This article is part of an extensive series of articles to walk creators through the process of making a 360-degree video, from start to finish.
Color grading 360 video is a real beast.
Since most 360 video looks quite dull without The adjustment of color in post-production to match different shots and enhance the picture., it is a vital step. However, the video often isn’t high quality enough for significant The adjustment of color in post-production to match different shots and enhance the picture.. So, most 360 The adjustment of color in post-production to match different shots and enhance the picture. just aims to balance things out. That’s what we’ll aim to achieve with this guide.
Other than its limitations, color grading 360 video is not really any different than color grading flat video.
The first step to color grading in VR is to shoot in RAW or flat mode, if possible. All three of our recommended 360 cameras (check those out here) offer some sort of RAW shooting mode. If you don’t plan to color grade your footage, don’t shoot in this mode. However, if you are planning to color grade, this will give you the most leeway to do more significant The adjustment of color in post-production to match different shots and enhance the picture..
For example, with the GoPro Fusion, you can connect the camera to your smartphone, select settings, and then under The number of pixels in an image, typically presented as a ratio of the total pixels on x axis to the total pixels on th... More, choose 5.2K and then turn on ProTune. Hugh, in this video, also recommends setting ISO as low as possible:
According to GoPro, you can recover twice as much information from the image with the flat shooting mode than you can using GoPro’s own color mode.
Color grading, step by step
There are a lot of different theories about the color grading process. And–be warned–I am not a professional colorist. However, I’ve developed my own step-by-step process that seems to work well for my own projects, and that’s what I’m going to outline here.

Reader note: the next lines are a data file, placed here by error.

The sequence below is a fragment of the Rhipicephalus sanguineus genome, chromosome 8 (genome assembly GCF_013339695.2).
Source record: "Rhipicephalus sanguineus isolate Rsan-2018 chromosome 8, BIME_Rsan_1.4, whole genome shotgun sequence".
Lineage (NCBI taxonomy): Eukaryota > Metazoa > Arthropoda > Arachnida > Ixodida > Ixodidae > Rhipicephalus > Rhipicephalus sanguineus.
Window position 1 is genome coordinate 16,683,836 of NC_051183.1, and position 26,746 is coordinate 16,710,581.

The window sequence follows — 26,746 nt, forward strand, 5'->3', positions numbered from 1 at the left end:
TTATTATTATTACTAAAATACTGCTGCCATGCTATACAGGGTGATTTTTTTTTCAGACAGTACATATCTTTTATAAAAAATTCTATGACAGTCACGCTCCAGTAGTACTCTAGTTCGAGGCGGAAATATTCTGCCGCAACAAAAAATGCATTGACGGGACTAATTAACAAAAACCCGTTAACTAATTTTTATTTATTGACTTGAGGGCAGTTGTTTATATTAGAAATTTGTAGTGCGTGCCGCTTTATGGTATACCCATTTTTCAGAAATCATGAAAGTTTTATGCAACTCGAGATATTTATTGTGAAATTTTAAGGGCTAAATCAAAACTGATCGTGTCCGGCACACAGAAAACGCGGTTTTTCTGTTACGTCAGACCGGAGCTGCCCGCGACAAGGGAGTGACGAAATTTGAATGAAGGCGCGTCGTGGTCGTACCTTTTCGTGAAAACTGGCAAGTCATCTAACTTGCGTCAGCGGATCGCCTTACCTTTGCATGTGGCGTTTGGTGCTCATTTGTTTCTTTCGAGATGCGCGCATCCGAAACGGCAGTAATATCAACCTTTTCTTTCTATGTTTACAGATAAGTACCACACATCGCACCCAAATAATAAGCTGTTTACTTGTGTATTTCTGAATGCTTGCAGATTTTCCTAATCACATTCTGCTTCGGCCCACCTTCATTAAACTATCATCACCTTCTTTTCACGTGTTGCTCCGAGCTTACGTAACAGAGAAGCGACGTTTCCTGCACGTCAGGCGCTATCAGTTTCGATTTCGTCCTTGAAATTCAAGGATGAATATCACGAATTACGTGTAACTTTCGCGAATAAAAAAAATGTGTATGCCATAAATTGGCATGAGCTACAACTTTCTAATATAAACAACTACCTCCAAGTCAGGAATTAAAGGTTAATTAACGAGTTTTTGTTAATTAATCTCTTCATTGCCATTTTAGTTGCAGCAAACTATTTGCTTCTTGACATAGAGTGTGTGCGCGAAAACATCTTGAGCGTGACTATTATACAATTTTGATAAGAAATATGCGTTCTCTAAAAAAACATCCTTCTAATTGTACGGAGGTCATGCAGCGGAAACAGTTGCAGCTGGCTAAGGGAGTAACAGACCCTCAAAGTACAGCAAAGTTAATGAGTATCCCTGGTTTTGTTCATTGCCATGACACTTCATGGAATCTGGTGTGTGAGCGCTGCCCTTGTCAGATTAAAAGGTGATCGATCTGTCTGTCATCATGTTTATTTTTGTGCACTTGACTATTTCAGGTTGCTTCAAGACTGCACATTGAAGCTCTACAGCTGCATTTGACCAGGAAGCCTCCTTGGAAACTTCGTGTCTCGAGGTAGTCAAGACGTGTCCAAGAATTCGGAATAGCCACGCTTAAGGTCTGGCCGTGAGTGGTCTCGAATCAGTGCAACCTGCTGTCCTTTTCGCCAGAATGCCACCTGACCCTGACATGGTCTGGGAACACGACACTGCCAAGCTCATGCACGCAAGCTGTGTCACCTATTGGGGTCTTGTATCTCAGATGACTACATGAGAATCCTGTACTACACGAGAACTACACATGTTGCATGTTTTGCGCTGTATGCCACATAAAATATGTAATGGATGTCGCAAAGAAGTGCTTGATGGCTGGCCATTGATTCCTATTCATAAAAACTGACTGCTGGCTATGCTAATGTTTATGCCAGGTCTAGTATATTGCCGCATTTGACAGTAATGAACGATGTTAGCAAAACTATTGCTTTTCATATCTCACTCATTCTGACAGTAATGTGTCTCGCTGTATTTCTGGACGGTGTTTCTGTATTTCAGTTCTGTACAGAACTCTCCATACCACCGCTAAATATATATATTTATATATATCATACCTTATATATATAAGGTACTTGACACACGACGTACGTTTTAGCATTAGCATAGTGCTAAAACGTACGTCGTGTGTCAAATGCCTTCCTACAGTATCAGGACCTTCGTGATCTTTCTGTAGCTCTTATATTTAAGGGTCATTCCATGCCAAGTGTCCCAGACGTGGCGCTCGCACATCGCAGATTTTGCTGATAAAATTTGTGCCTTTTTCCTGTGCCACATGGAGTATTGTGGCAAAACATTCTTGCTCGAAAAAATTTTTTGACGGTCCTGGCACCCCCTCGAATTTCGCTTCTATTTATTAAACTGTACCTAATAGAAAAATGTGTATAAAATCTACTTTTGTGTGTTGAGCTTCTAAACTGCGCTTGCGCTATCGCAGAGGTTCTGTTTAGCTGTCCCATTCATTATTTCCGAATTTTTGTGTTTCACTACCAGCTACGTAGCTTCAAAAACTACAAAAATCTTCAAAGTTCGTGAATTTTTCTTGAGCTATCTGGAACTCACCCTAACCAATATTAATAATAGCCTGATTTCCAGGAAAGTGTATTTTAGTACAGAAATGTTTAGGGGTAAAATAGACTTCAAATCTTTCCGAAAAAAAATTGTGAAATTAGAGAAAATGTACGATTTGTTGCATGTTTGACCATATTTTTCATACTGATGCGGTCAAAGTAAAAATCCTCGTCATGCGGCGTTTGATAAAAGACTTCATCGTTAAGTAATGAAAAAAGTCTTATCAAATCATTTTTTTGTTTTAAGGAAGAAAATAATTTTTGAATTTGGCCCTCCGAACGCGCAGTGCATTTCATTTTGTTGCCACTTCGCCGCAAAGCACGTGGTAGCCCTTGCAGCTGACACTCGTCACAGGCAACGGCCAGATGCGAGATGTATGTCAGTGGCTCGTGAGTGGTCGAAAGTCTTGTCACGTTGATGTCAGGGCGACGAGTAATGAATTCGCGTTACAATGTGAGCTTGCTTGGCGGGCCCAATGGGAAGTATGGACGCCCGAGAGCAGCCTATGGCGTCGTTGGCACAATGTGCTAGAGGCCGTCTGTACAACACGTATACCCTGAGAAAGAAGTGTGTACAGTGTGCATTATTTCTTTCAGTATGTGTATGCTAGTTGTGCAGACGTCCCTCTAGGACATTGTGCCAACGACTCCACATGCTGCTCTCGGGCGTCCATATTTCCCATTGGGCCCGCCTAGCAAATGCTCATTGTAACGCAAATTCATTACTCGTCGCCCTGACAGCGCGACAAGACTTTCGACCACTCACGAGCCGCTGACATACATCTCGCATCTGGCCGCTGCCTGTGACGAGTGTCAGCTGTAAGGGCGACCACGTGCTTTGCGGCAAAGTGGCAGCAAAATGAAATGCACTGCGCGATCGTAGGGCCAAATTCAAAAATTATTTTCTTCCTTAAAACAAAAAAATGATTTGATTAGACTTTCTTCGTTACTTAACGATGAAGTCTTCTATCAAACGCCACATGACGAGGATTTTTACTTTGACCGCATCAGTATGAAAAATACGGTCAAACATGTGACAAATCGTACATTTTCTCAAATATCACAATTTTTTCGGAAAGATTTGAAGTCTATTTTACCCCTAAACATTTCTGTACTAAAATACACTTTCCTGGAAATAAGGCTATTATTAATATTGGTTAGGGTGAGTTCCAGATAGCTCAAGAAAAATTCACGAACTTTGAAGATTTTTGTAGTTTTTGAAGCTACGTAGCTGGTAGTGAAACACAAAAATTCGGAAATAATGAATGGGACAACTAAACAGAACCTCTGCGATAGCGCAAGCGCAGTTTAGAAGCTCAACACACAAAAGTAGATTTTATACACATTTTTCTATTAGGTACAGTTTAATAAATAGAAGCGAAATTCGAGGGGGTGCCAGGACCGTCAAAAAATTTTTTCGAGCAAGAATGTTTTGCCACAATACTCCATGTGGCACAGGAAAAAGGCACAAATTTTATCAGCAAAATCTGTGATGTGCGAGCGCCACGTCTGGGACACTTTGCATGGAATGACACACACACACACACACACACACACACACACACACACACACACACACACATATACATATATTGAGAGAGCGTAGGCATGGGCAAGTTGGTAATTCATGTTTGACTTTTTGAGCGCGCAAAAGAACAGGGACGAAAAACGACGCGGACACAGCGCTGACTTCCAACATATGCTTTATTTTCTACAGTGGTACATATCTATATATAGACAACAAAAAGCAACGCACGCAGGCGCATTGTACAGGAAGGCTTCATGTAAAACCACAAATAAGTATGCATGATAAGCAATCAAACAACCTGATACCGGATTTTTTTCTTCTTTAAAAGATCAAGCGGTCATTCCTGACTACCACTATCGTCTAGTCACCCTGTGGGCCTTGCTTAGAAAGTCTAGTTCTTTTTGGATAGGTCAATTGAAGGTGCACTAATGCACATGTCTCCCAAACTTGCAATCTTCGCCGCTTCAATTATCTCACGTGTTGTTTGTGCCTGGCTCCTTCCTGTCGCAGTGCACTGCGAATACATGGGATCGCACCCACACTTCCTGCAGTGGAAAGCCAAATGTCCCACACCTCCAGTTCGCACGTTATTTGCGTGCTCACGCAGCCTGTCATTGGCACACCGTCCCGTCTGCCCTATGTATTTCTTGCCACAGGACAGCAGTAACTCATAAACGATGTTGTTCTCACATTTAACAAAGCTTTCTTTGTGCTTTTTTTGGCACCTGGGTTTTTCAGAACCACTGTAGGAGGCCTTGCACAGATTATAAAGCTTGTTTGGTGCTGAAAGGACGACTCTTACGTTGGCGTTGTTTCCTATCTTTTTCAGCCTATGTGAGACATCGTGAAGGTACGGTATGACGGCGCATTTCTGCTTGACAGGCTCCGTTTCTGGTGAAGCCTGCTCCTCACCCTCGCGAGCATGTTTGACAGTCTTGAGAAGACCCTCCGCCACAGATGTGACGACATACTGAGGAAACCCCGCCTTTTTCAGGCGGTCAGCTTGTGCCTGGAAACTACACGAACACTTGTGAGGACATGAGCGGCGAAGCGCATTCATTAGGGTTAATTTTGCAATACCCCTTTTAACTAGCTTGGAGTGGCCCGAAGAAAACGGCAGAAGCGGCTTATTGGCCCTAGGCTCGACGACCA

The first thing I do is adjust my blacks and highlights.
I will drop the blacks so the darkest item in the frame is true black, and I will drop the highlights to ensure (in this example) that my sun is more clearly defined.
Next, I try to recover my shadows if they are a bit too dark, which is often the case with 360 (though not in the clip I’ve used as an example).
You can also use the blacks and shadows adjustments to boost contrast in your shots without changing the lighter areas, which may often be okay already and not require additional processing.
The next thing I’ll do is bump up the overall saturation. I make sure to do this before I adjust my white balance or do more specific hue/saturation adjustments, as the overall saturation can often have a warming or cooling effect on the footage. Be sure to pay close attention to skin colors!
Then, I like to use the curves tool to fine tune my The measurement of the brightness and range (latitude) of light being captured by the camera. Exposure is governed by ca... More/contrast.
From here, you can choose to use the orange/blue and green/purple sliders to adjust your white balance, or you can hop into your “color wheels” option for more control.
Once you have the color to your liking, you can copy and then paste the attributes to similar shots to save yourself time and increase consistency from shot to shot. Simply click Ctrl C and then Ctrl Alt V to paste attributes (or right click and select “paste attributes”). Be sure you are only pasting the attributes you want, not others, such as “rotate sphere”.
It’s also possible to use LUTs to color grade your 360 footage. However, this is a process I don’t do, myself, so I recommend this video tutorial by CreatorUp (skip to 10:15 to learn about color grading with LUTs).
If you prefer video tutorials, the one from Hugh, above, is a great place to start, as is this one by Immersive Shooter contributor Alex Pearce.
Selective The adjustment of color in post-production to match different shots and enhance the picture.
It’s also possible to selective color grade your 360 footage. Alex goes through this in detail in the video above (skip to 12:15).
Simple Alt, click and drag the clip you want to selectively color grade to the track above it to create a copy. Then, under “opacity” use the pen tool to draw a mask around the object you want to color correct.
Adjust as needed (or invert to apply changes to the rest of the frame), and then feather the edge so the difference isn’t as stark.
You can also use selective The adjustment of color in post-production to match different shots and enhance the picture. to fix The measurement of the brightness and range (latitude) of light being captured by the camera. Exposure is governed by ca... More imbalance across the lenses, if you don’t have MistikaVR to do so.
One final tip? Remember to use a light touch with color correcting 360 video.